Sew Along Part 5: Sweet Trellis Mini Quilt Skill Builder
by Ashley Fritsche
Welcome back to the Sew Along: Sweet Trellis Mini Quilt Skill Builder Part 5! If you are just joining us, catch up on Part 4 HERE. In today's final installment of the Sweet Trellis Mini Quilt Skill Builder, we learn how to perfect the quilt binding!
Products Used in Sweet Trellis Mini Quilt Skill Builder: Part 5
Folded Corner Clipper Ruler
Olfa Rotary Cutter
Quilter's Pressing Fleece
Featherweight Accurate Seam Guide
Hinged 1/4" foot
True 1/4" Foot
Low Shank Open Toe 1/4" Foot
Water soluble applique glue
Quilt patterns usually instruct: "Quilt as desired and bind." Binding is the fabric that finishes the quilt by wrapping around the raw edge left by the quilt sandwich. Patterns usually tell what size binding to use on the project which can be a variety of sizes. Typical quilt patterns will call for 2 ¼” or 2 ½” binding. Once you get familiar with what works for best for you, you can experiment with altering the size of binding. Sweet Trellis calls for 2 ¼” binding.
Following the same guidelines for squaring up WOF yardage in Part 2, square your binding fabric by lining your ruler and trimming off the uneven edge. Then, using your ruler as your guide (not your mat cutting lines), cut two 2 ¼” strips of fabric. Trim off the selvedges from both ends. Now, let’s use the Folded Corner Clipper to create a mitered joint in these two pieces.
Stack your binding strips, one on top of the other, with both sides right side facing up. Line your Folded Corner Clipper on the edge of your strips with the flat quarter inch of the ruler at the top of the strip running diagonally down to the corner of the strip. The bottom and corner of the strip will line up on the 2 ¼” mark. There is a dog ear, just like in the block assembly step.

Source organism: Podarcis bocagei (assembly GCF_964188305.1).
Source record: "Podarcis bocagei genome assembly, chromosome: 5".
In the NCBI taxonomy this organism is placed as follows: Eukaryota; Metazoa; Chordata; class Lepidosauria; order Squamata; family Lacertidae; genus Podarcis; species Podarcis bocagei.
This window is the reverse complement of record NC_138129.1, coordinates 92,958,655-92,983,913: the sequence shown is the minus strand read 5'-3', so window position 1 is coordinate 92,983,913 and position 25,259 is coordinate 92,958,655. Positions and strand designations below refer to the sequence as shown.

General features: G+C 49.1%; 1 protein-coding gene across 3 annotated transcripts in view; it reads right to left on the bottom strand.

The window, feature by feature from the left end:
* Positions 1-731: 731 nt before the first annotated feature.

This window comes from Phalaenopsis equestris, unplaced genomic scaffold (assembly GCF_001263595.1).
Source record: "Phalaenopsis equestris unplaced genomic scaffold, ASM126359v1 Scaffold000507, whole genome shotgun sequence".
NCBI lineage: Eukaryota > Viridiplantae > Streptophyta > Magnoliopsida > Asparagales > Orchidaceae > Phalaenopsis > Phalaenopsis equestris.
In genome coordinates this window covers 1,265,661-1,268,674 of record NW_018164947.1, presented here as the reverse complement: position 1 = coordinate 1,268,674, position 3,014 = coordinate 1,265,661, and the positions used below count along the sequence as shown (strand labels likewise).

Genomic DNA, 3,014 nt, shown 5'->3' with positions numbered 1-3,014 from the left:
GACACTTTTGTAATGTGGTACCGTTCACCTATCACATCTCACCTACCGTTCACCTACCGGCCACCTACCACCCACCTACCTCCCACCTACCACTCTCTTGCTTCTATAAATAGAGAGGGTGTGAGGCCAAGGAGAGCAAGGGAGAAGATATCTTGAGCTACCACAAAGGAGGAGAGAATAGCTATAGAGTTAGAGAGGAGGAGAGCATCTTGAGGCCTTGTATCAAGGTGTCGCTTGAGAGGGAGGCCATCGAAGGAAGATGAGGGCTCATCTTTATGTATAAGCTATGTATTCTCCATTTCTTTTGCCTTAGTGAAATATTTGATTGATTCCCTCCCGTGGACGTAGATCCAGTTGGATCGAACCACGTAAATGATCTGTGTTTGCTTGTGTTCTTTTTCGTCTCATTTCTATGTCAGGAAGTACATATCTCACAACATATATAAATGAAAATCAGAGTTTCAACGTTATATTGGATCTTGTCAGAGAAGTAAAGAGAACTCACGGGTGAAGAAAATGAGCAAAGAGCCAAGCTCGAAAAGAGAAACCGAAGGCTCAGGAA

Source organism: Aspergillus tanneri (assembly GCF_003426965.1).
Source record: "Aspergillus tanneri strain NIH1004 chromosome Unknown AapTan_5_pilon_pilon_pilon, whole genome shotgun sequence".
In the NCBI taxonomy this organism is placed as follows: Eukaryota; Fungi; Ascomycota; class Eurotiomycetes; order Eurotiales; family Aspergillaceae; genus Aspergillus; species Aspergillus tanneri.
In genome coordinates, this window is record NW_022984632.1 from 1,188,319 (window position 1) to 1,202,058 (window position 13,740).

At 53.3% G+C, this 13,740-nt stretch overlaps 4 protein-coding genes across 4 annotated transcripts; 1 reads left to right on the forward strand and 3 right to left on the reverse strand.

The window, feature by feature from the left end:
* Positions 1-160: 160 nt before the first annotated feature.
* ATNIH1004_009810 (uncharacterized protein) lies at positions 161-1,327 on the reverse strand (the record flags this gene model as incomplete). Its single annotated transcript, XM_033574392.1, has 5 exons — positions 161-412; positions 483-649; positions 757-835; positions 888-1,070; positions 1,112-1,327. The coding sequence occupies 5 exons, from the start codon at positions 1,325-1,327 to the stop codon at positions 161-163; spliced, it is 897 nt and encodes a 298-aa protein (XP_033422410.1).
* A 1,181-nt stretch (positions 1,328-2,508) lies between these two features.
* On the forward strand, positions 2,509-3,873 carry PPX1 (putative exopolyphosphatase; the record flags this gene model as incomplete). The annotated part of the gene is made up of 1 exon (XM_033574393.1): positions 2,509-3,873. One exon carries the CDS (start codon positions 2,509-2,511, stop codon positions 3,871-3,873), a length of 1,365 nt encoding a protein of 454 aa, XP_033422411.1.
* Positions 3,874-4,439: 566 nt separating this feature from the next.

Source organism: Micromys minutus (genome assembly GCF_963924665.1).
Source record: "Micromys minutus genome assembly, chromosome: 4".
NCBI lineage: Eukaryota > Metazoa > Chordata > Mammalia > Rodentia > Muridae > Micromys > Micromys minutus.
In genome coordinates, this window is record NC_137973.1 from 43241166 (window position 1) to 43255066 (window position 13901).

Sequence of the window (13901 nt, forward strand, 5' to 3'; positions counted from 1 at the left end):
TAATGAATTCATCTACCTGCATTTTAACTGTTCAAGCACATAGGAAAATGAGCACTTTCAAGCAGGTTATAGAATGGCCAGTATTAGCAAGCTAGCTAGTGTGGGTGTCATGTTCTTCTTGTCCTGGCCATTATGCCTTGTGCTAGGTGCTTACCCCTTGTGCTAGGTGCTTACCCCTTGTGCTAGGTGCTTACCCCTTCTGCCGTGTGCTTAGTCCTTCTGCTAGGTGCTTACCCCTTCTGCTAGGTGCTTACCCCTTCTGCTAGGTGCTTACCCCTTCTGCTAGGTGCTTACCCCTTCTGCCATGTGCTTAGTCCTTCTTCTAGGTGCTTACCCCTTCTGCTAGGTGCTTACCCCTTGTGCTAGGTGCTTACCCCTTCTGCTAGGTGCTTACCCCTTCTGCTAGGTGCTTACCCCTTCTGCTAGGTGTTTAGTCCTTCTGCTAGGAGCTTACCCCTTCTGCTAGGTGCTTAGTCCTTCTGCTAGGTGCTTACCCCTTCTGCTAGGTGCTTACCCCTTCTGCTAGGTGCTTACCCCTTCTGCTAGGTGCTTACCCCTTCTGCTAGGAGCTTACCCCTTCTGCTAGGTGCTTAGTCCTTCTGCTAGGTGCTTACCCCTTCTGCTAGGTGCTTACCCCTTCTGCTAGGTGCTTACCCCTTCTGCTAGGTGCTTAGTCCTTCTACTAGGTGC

Trim off the triangles. Turn the strip over and match the strips RST. The strips will be at a 90 degree angle to one another. Sew on the diagonal with ¼” seam allowance, press the seam allowance open. You should have one continuous piece of binding.
Using your wool mat and hot iron (but not too hot! Don’t scorch your fabric), fold the strip WST (wrong sides together) and press the entire length of binding. Since it is two WOF cuts, now that they’re sewn together, it should be approximately 80”. This is your prepared binding for your mini quilt.
I have used my Accurate Seam Guide and my regular presser foot up until this step. When sewing binding, I like to use my hinged ¼” foot with the little guide attached. In larger quilts, I often use my walking foot to keep the fabrics evenly fed as I sew. Since this is a small quilt, this hinged foot is my go-to, but if you don’t have this attachment, the original cloth guide or the accurate seam guide can be helpful to keep your ¼” seam.
On larger quilts, I like to start on the short side of the quilt sandwich to start my binding, usually on the bottom left. I start here for a couple of reasons. First, I will get one corner out of the way! Secondly, when I round the third corner, I only have the short side to go and I know I’m almost done! I follow the same thought process on the final binding stitching, whether I’m hand or machine stitching.
Keeping a 6” tail, place your binding strip with the raw edges matching the raw edge of your quilt sandwich. Begin to sew a ¼” seam allowance.
When you get to the corner, stop approximately ¼” from the bottom edge.
Lift your presser foot and pull your fabric out from under the needle. Fold the fabric to the right. It will create a 45 degree angle. Now fold the fabric back on itself and the raw edges will match back up!
Place your fabric back under your presser foot and begin sewing again! I usually back stitch 2-3 stitches here. Mind the threads you pulled out when you took the fabric and turned it. If you cut it, you’ll have tails. If you left the thread attached, it has the opportunity to get caught under your presser foot and you will find yourself calling out in frustration when it gets caught on that presser foot toe!